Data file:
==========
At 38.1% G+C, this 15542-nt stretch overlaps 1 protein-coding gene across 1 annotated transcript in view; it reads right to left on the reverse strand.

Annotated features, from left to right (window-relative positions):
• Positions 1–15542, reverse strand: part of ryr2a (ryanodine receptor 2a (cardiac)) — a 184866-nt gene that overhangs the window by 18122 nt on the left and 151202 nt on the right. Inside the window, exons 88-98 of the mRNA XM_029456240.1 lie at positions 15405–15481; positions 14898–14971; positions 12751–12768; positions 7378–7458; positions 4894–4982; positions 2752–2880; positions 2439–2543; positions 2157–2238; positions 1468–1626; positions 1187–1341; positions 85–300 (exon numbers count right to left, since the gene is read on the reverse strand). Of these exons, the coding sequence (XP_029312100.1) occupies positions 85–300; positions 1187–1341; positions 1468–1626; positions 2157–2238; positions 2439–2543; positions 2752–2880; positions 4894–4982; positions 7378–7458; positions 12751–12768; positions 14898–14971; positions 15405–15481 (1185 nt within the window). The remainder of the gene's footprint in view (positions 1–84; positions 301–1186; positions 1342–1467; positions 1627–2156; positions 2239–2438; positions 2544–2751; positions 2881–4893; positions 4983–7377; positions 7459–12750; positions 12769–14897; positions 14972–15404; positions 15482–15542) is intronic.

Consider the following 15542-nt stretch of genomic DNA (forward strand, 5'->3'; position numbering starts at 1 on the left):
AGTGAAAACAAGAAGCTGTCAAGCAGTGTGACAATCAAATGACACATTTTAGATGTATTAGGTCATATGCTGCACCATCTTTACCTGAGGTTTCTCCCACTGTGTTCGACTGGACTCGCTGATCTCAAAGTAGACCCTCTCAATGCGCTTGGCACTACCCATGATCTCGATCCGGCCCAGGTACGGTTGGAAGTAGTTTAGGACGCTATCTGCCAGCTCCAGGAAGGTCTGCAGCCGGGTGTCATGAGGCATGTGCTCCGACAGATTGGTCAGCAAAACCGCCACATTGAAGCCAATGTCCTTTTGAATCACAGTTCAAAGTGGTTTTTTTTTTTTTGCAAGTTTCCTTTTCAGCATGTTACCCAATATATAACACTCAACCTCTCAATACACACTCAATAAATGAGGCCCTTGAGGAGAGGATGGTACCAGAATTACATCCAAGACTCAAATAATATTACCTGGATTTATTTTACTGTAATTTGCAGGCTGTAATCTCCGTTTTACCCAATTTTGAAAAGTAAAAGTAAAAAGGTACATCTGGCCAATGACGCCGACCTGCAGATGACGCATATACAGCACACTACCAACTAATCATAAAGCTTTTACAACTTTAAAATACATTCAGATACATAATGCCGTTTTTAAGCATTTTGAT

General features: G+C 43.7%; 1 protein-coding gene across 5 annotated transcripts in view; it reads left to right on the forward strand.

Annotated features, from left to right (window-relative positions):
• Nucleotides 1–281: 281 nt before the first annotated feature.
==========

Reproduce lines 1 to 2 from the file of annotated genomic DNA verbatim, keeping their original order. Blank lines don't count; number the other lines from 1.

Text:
At 38.1% G+C, this 15542-nt stretch overlaps 1 protein-coding gene across 1 annotated transcript in view; it reads right to left on the reverse strand.

Annotated features, from left to right (window-relative positions):